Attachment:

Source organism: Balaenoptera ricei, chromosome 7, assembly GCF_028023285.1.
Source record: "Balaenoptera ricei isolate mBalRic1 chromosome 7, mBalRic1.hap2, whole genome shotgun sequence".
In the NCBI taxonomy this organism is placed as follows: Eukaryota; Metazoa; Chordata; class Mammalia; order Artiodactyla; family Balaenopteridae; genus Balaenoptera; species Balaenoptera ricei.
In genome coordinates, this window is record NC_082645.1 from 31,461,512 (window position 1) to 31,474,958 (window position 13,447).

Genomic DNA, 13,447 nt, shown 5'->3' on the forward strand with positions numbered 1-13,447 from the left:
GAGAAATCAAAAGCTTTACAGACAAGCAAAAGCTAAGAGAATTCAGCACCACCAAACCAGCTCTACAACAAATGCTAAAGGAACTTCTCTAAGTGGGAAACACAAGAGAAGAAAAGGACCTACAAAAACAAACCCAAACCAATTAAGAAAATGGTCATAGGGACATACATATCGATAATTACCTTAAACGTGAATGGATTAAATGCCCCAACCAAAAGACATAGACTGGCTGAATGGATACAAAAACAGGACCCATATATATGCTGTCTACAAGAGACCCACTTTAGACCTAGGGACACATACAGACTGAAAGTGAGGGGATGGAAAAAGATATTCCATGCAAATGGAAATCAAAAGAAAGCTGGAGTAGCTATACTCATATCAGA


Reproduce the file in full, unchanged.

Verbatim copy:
Source organism: Balaenoptera ricei, chromosome 7, assembly GCF_028023285.1.
Source record: "Balaenoptera ricei isolate mBalRic1 chromosome 7, mBalRic1.hap2, whole genome shotgun sequence".
In the NCBI taxonomy this organism is placed as follows: Eukaryota; Metazoa; Chordata; class Mammalia; order Artiodactyla; family Balaenopteridae; genus Balaenoptera; species Balaenoptera ricei.
In genome coordinates, this window is record NC_082645.1 from 31,461,512 (window position 1) to 31,474,958 (window position 13,447).

Genomic DNA, 13,447 nt, shown 5'->3' on the forward strand with positions numbered 1-13,447 from the left:
GAGAAATCAAAAGCTTTACAGACAAGCAAAAGCTAAGAGAATTCAGCACCACCAAACCAGCTCTACAACAAATGCTAAAGGAACTTCTCTAAGTGGGAAACACAAGAGAAGAAAAGGACCTACAAAAACAAACCCAAACCAATTAAGAAAATGGTCATAGGGACATACATATCGATAATTACCTTAAACGTGAATGGATTAAATGCCCCAACCAAAAGACATAGACTGGCTGAATGGATACAAAAACAGGACCCATATATATGCTGTCTACAAGAGACCCACTTTAGACCTAGGGACACATACAGACTGAAAGTGAGGGGATGGAAAAAGATATTCCATGCAAATGGAAATCAAAAGAAAGCTGGAGTAGCTATACTCATATCAGA